Violence against vicars: Keeping the clergy safe

Rev John Suddards The Reverend John Suddards was found dead in the vicarage in Thornbury

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A rural congregation near Bristol has been left in mourning after a vicar was found dead in a vicarage.

The Archdeacon of Gloucestershire, Geoffrey Sidaway, said the Reverend John Suddards's death highlighted the "vulnerable nature" of parish ministry in some communities.

In 2007 members of the clergy were advised to take off their dog collars when they were alone to reduce the risk of being attacked.

But how vulnerable are vicars and what should they do to keep safe?

National Churchwatch produces personal safety advice for the Church of England and Church in Wales.

The organisation's Nick Tolson said in 2007 about 12% of Anglican clergy had suffered some form of violence and he thought that figure remained unchanged.

Anonymous emails

Mr Tolson said he was still hearing about clergymen and women being the victims of harassment and violence.

Start Quote

They have a vocation to help people but they have to understand when it's time to shut the door”

End Quote Nick Tolson National Churchwatch

He said: "Anecdotally things like harassment are rising rapidly. That could be harassment by parishioners or other members of the community.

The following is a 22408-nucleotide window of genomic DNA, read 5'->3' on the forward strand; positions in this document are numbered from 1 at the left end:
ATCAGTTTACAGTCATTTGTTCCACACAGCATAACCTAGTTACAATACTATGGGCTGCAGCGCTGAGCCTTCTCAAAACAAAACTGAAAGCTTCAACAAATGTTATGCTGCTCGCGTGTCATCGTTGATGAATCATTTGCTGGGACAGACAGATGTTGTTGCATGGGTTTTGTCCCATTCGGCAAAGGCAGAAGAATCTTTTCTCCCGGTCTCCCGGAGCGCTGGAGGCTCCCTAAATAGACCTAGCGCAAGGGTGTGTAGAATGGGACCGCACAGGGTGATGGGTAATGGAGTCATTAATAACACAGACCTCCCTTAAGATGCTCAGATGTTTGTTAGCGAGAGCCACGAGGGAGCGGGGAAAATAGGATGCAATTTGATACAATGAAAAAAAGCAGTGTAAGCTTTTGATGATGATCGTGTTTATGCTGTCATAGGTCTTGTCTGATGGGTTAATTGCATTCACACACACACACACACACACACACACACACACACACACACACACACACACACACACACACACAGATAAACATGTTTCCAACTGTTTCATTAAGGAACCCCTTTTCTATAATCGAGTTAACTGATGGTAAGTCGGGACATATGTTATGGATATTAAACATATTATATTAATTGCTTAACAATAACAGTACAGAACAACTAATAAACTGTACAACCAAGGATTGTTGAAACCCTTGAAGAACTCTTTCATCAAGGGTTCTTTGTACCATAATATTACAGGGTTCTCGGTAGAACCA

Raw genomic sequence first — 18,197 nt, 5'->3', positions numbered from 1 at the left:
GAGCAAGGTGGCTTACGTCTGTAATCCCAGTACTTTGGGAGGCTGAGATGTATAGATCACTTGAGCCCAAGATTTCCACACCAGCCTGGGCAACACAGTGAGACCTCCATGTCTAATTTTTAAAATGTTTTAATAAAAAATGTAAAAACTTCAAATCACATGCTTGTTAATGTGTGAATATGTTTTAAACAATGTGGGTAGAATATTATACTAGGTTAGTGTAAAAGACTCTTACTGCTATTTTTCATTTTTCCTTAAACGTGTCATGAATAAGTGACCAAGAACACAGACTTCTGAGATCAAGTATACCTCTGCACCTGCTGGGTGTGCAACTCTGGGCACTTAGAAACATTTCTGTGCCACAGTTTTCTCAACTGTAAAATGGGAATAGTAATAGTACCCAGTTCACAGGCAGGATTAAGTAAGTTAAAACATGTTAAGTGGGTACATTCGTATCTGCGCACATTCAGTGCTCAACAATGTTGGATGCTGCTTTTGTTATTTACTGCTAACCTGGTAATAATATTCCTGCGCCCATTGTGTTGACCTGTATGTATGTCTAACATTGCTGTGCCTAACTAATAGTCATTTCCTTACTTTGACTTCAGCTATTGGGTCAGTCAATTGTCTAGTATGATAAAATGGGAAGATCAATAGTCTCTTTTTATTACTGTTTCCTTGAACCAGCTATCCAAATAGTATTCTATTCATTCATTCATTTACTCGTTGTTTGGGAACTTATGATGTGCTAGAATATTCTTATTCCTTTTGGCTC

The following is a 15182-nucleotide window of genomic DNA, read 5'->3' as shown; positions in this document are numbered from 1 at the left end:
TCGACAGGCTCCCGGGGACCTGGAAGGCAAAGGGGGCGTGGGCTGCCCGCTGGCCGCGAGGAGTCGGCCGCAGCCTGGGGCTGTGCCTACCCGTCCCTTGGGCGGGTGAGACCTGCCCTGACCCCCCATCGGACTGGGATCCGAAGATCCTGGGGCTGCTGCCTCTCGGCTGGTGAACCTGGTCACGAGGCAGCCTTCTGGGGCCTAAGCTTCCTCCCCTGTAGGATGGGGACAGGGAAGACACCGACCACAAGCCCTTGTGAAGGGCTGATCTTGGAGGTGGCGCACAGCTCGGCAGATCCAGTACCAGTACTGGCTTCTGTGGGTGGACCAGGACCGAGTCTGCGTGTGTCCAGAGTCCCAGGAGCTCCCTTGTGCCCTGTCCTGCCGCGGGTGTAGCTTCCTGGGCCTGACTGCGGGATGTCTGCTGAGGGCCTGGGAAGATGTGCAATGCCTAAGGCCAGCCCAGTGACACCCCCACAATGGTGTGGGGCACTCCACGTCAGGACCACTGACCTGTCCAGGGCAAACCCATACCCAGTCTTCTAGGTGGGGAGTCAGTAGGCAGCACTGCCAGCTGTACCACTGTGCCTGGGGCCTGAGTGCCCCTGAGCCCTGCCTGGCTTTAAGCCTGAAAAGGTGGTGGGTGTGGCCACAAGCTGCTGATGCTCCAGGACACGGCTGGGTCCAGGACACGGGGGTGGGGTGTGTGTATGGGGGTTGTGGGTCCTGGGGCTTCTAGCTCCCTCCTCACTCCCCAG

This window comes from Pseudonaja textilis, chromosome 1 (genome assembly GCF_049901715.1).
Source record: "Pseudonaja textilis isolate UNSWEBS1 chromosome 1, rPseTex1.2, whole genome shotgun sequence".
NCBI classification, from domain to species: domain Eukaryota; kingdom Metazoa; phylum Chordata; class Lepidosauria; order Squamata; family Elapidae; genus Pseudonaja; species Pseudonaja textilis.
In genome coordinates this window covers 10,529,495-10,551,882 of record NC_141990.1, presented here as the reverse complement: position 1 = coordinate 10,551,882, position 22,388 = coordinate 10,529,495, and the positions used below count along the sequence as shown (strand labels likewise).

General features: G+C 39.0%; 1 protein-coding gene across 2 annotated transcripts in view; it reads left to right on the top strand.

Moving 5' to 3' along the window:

"It can be harassment in the street or anonymous emails to try to get rid of them from the parish.

"I've heard of people having a brick through the window and children being bullied."

He said a number of vicars had retired early through stress caused by harassment.

In 2007 a vicar was found stabbed to death in the grounds of his church in a south Wales village.

Father Paul Bennett, 59, died at St Fagans Church in Trecynon, near Aberdare, Rhondda Cynon Taf.

Mr Tolson said "nothing had changed" since then with vicars still facing the same risks.

Father Paul Bennett Father Paul Bennett died in the grounds of St Fagan's church

He said National Churchwatch worked to educate them about how to improve their safety such as by carrying a personal attack alarm and conducting church business in the church or church hall instead of at the vicarage.

He said: "Being able to shut the front door is the most difficult thing I teach them. It's extremely hard but personal safety comes first.

"They have a vocation to help people but they have to understand when it's time to shut the door."

He said when clergy members were attacked many did not report what had happened.

He said to improve this later this year a third party reporting system would be launched so that people could tell someone else who could then report the crime anonymously to the police.

He said: "They are embarrassed or they feel guilty. We tell them 'Of course you can help people but you don't have to give them what they want'."

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